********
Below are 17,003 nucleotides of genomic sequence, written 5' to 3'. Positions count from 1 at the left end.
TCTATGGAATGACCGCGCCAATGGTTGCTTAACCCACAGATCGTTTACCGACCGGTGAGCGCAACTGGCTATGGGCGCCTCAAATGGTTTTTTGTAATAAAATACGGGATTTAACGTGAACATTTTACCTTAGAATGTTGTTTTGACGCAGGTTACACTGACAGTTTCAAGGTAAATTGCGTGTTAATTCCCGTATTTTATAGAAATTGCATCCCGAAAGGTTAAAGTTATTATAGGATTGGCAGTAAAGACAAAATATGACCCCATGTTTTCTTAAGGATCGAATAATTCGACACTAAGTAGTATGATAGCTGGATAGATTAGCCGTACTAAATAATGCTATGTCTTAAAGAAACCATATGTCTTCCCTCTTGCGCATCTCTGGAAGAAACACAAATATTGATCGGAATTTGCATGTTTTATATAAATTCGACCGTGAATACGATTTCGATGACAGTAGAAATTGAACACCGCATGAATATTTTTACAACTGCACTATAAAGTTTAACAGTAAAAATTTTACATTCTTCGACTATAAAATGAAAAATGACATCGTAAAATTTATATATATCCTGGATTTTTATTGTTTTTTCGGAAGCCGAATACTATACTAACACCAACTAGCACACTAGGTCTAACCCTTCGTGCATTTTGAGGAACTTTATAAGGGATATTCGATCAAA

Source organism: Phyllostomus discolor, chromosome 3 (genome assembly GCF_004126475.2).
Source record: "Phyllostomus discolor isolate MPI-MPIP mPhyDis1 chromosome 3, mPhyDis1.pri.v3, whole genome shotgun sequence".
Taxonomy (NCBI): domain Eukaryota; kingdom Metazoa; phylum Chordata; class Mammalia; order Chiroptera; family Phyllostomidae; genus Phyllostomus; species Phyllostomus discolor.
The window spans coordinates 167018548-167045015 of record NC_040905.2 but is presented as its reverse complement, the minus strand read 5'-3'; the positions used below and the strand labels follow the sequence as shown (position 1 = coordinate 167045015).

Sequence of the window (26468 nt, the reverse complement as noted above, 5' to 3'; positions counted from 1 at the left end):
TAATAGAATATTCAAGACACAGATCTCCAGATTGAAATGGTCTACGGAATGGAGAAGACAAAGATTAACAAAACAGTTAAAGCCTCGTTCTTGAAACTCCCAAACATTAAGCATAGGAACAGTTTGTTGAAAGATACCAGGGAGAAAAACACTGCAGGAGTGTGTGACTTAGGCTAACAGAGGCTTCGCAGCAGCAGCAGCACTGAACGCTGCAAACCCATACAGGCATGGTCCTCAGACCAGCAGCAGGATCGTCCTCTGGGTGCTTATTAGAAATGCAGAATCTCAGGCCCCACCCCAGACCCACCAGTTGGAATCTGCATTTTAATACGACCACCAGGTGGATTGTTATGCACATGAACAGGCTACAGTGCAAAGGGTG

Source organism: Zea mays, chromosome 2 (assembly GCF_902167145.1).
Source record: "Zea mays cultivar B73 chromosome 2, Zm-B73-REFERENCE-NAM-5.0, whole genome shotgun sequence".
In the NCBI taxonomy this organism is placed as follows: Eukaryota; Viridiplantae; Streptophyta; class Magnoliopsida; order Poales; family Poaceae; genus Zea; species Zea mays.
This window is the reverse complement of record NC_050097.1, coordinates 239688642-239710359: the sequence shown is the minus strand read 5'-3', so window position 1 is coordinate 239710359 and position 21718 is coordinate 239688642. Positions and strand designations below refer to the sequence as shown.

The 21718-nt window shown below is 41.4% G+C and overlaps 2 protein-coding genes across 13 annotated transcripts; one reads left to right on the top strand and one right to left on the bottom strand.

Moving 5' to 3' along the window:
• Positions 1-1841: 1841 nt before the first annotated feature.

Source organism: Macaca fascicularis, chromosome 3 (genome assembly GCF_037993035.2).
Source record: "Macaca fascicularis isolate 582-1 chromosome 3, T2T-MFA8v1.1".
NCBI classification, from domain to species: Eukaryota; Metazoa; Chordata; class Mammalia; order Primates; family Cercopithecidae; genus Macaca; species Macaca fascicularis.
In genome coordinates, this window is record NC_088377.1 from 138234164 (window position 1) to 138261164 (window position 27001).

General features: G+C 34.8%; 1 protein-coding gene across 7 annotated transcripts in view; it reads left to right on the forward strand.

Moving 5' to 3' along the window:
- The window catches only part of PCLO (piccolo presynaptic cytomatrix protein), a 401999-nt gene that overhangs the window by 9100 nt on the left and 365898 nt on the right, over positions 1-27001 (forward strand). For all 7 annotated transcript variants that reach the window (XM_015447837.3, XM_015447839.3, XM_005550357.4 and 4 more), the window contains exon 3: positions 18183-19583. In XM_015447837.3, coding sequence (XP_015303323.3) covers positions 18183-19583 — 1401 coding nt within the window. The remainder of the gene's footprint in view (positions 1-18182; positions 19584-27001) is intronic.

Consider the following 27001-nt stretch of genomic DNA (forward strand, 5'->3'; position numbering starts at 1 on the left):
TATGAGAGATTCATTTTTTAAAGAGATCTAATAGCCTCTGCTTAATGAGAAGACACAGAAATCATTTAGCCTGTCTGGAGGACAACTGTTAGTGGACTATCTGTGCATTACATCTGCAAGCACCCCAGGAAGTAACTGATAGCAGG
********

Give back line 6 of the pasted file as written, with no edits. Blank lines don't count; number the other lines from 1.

The window spans coordinates 167018548-167045015 of record NC_040905.2 but is presented as its reverse complement, the minus strand read 5'-3'; the positions used below and the strand labels follow the sequence as shown (position 1 = coordinate 167045015).